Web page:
The GIA Laboratory provides a variety of gem grading and identification reports for diamonds over .15 carats. Diamond grading reports for unmounted natural and laboratory grown diamonds determine their key characteristics: color, clarity, cut and carat weight. GIA issues several types of reports for natural diamonds, the most popular for diamonds over 1 carat being the Diamond Grading Report. A briefer and less expensive version, called a Diamond Dossier, is often used for diamonds under 1 carat. While both reports contain a number of measurements, including dimensions, proportions, carat weight, color, and clarity, the Diamond Grading Report also includes a diamond plot (a graphic representation of the position and type of inclusions present in the diamond). Diamond reports from GIA (as well as other, for-profit sources) are now demanded by most consumers purchasing diamonds over a certain size, typically for over 0.5 carat (100 mg), and almost always for over 1.0 carat (200 mg), and are considered an important tool in guaranteeing that a diamond is accurately represented to a potential buyer.
GIA colored stone identification reports may include a comment about any treatments detected and an opinion of country of origin for ruby, sapphire, emerald and tourmaline. Pearl reports specify the weight, size, shape, color, origin (natural or cultured) and presence of treatments.
GIA offers several programs and courses online through an interactive eLearning format, and through its 12 campus locations around the world. The institute also offers corporate training programs and works with trade organizations worldwide to provide technical training in gemstones and jewelry.
GIA's Carlsbad and New York on-campus courses are accredited by the Accrediting Commission of Career Schools and Colleges (ACCSC). Its Distance Education courses are accredited by the Accrediting Commission of the Distance Education and Training Council (DETC).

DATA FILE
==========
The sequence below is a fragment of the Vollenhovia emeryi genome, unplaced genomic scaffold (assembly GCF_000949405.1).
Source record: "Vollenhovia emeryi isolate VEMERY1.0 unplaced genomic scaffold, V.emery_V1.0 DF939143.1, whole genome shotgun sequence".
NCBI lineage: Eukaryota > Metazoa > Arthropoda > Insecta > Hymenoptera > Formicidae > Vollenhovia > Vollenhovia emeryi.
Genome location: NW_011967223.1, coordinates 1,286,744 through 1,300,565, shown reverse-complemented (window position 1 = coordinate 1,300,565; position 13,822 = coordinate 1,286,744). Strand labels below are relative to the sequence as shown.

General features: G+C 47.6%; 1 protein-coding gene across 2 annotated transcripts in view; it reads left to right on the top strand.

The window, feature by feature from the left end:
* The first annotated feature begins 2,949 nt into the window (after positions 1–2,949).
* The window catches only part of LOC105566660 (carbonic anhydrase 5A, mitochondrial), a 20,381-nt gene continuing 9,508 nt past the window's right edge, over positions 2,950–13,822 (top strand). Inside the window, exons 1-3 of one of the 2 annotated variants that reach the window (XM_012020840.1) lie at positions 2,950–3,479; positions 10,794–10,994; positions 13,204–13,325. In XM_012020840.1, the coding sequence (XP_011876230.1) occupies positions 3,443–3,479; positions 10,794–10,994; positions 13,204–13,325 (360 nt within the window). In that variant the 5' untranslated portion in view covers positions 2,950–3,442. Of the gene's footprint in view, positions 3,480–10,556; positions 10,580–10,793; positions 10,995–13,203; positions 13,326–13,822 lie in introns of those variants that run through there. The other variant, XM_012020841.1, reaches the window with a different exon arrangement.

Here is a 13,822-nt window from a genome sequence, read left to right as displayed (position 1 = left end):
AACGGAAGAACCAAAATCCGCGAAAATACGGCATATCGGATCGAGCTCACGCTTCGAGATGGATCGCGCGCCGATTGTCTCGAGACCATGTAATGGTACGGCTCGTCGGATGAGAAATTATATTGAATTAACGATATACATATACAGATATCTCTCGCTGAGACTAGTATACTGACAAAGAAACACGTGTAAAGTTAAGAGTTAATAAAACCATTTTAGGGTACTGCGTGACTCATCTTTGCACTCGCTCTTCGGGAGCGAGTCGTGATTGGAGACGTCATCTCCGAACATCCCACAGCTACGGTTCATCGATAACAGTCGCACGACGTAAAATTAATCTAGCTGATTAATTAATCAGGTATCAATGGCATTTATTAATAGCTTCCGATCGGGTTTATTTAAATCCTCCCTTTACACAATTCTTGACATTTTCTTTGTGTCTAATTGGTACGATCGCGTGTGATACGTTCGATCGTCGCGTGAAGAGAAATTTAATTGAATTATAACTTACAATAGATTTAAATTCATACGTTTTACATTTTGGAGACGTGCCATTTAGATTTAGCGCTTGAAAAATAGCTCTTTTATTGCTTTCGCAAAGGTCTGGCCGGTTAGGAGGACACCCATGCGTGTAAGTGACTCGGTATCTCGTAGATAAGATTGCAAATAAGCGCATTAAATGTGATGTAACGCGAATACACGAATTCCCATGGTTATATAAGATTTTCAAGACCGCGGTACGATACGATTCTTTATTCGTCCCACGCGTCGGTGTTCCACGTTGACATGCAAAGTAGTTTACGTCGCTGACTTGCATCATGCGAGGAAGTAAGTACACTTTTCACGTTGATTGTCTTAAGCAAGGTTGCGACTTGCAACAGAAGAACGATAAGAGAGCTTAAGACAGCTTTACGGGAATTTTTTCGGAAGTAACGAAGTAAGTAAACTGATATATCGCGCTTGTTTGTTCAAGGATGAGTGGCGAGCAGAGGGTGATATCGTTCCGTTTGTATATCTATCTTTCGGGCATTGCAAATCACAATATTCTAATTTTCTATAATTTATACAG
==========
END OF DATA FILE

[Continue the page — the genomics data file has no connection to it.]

The following recognized credentials are attainable upon completion of their corresponding Diploma Program:
GIA also exists to educate the gem and jewelry industry and the general public through its publications and outreach efforts. Most notable of these efforts is the quarterly publication of the magazine Gems & Gemology, a respected journal in the field. The journal includes full-length feature articles, as well as reports on GIA research, abstracts of relevant articles from other journals,
The Richard T. Liddicoat Gemological Library and Information Center, located at GIA's headquarters in Carlsbad, California has a collection of 38,000 books, 700 international magazines and journals, 1,000 videos/DVDs, 80,000 digital images, 300 maps, and approximately 6,000 original jewelry design renderings.
The collection contains works published from 1496 to the present, encompassing the history and modern development of gemology. Subjects include natural and synthetic gemstones, gem treatments, jewelry design, manufacturing, and marketing.
The Liddicoat Library is open to the public and the jewelry trade for on-campus research. The library catalog and other resources are available through the website. A reference staff with gemological expertise is on hand to answer questions and may be contacted by e-mail or telephone.
GIA also designs and manufactures professional equipment for grading, identifying, and selling diamonds and colored gemstones. These instruments are used to determine the physical and optical properties of gems and analyze their microscopic features.
The first GIA instrument, a 10x eye loupe, was introduced in the early 1930s. Darkfield illumination, a lighting technique that makes gem inclusions easily visible in the microscope, was patented by Robert M. Shipley, Jr., the son of GIA's founder.